Test access tool 40 further includes a piercing device, such as an awl 60 having a first rod 61 pivotably mounted to first grip 42 at a pivot 65 and a second rod 62 pivotably mounted to first rod 61 at a pivot 67 and second grip 52 at a pivot 66. Awl 60 includes a punch 63 having a slot 68 slidably mounted to first jaw 43 and second jaw 53 at a pin 69 for sliding relative to first jaw 43 and second jaw 53. Punch 63 includes a lancet 64 formed at the free end of punch 63 for piercing an access hole in connector 10. Slot 68 includes a lower edge 68 a and an upper edge 68 b as is shown in FIG. 2. First jaw 43 has a throughhole 43 a and second jaw 53 has a throughhole 53 a for communicating with slot 68 of punch 63. Pin 69 extends through first jaw throughhole 43 a, slot 68 and second jaw throughhole 53 a and forms a pivot joint, such that first jaw 43 is pivotable with respect to second jaw 53 and punch 63 is slidable with respect to first and second jaws 43, 53 around pin 69.
Pivots 46, 56, 65, 66, 67 and 69 may consist of a screw and nut fastening arrangement, or a bolt and retention member that are snap fit together, or a bolt and cotter pin, or a flanged pin or axle, or any other fastening configuration or hinge that permits the members to pivot with respect to one another.
Test access tool 40 preferably includes a strut 50 connected to an inside surface 43 b of first jaw 43. When first plier member 41 is in the second position, depicted in FIG. 2, strut 50 prevents first jaw 43 from moving with respect to second jaw 53 in a gripping direction shown as arrows F and F′ by contacting an inside surface 53 b of second jaw 53. In this manner, strut 50 prevents cap 15 of connector 10 from being crushed by preventing the overpivoting of first jaw 43 and second jaw 53 when the craftsperson secures test access tool 40 to connector 10.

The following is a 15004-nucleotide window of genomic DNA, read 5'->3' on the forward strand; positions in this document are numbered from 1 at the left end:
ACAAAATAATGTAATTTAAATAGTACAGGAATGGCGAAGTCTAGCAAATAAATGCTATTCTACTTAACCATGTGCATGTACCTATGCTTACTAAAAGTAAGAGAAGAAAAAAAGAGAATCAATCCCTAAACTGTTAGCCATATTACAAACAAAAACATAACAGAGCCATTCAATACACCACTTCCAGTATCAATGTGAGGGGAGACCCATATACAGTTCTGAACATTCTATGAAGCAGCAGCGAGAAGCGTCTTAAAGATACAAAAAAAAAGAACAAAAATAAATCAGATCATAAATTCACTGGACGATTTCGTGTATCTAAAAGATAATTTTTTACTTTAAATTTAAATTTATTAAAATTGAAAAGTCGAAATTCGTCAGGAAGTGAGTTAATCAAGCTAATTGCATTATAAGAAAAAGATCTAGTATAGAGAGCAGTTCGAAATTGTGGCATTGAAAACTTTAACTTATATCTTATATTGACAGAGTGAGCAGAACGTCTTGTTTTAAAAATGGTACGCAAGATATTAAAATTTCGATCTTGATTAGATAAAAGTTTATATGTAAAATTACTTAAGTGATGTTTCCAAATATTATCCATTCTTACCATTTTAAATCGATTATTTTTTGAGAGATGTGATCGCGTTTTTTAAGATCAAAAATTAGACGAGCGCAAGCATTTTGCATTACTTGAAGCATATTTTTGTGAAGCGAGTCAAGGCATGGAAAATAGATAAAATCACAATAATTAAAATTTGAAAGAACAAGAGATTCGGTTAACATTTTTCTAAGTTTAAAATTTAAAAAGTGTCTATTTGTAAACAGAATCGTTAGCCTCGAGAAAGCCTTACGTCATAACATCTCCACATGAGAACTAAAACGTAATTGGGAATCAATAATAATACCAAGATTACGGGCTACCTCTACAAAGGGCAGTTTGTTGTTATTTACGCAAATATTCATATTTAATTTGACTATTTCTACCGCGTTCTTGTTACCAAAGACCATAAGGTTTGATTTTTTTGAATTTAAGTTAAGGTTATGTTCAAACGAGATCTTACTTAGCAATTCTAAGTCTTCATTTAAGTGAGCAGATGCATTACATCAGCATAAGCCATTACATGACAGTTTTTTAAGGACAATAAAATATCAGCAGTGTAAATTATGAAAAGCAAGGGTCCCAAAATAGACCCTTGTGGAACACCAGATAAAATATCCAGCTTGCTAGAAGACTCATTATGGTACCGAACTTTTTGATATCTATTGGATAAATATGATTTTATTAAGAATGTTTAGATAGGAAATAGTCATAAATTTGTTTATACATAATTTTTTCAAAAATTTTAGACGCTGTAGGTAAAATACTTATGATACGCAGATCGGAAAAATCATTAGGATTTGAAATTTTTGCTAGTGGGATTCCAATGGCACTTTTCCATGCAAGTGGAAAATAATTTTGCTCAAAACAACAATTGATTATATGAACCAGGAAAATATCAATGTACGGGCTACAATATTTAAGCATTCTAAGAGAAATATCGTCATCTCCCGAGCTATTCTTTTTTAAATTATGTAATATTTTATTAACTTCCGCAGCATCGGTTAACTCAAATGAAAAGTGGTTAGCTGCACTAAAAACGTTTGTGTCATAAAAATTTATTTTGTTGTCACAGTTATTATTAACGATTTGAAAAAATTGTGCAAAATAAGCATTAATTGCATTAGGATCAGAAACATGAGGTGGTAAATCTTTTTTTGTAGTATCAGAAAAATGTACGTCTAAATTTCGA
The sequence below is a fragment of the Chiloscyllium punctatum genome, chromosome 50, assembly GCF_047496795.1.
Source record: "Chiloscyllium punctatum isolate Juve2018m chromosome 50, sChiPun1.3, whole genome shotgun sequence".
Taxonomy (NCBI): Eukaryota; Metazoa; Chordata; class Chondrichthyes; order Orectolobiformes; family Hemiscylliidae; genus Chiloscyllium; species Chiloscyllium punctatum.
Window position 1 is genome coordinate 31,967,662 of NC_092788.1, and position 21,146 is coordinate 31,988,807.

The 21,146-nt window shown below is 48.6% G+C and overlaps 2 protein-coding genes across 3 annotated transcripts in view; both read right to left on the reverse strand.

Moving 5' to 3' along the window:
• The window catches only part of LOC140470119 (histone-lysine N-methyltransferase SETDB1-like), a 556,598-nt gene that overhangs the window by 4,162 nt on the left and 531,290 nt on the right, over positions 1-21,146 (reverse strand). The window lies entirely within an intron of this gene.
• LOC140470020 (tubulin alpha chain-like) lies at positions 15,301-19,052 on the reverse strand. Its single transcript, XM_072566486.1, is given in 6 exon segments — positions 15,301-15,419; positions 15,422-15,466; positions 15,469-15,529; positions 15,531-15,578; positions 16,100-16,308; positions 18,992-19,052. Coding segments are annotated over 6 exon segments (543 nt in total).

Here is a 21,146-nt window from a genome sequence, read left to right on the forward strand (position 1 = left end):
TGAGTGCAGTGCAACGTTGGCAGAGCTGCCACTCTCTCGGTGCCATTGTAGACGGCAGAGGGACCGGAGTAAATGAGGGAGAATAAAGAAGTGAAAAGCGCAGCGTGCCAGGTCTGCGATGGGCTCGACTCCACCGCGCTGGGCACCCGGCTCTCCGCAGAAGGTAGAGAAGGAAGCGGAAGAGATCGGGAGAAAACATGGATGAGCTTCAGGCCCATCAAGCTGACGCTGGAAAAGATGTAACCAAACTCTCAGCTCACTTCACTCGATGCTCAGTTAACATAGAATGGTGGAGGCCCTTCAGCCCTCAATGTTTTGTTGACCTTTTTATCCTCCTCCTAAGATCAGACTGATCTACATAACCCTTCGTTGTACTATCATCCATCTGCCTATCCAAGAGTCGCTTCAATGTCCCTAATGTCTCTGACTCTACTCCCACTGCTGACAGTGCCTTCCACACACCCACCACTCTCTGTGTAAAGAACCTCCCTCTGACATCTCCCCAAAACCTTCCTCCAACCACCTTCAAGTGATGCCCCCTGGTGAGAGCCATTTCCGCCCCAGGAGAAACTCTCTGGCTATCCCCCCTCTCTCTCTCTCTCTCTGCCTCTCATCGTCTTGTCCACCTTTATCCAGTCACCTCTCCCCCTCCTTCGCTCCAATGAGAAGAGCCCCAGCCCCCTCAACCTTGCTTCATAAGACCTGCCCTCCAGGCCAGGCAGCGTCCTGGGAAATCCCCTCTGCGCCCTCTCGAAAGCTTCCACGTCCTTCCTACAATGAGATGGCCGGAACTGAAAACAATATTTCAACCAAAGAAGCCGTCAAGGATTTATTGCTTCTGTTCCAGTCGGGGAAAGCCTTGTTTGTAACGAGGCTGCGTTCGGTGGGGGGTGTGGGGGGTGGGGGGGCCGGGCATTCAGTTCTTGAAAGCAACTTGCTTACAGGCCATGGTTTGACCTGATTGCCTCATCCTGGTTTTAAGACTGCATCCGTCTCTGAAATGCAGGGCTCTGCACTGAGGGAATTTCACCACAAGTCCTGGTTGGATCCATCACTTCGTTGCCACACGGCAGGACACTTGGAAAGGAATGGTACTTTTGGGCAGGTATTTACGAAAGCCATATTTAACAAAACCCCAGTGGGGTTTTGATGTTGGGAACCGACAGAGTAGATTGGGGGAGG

Referring to FIG. 1, to use access tool 40, the craftsperson pivots first and second grips 42, 52 in directions respectively shown as arrows A and A′, thereby pivoting first rod 61 in the direction shown as arrow B about pivot 65 and second rod 62 in the direction shown as arrow B′ about pivot 66, and first jaw 43 and second jaw 53 in directions respectively shown as arrows C and C′ about pin 69. In the fully open position depicted in FIG. 1, pin 69 travels within slot 68 to lower edge 68 a thereby fully releasing punch 63 and preventing any further pivoting of first and second grips 42, 52 in the direction shown as arrows A, A′. In this first position, the craftsperson may position test access tool 40 over flange 17 of cap 15 as the distance between first latch 47 and second latch 57 is greater than the diameter of flange 17. This first position is the preferred position for the tool at rest, and the tool is preferably biased to return to this position when not in use.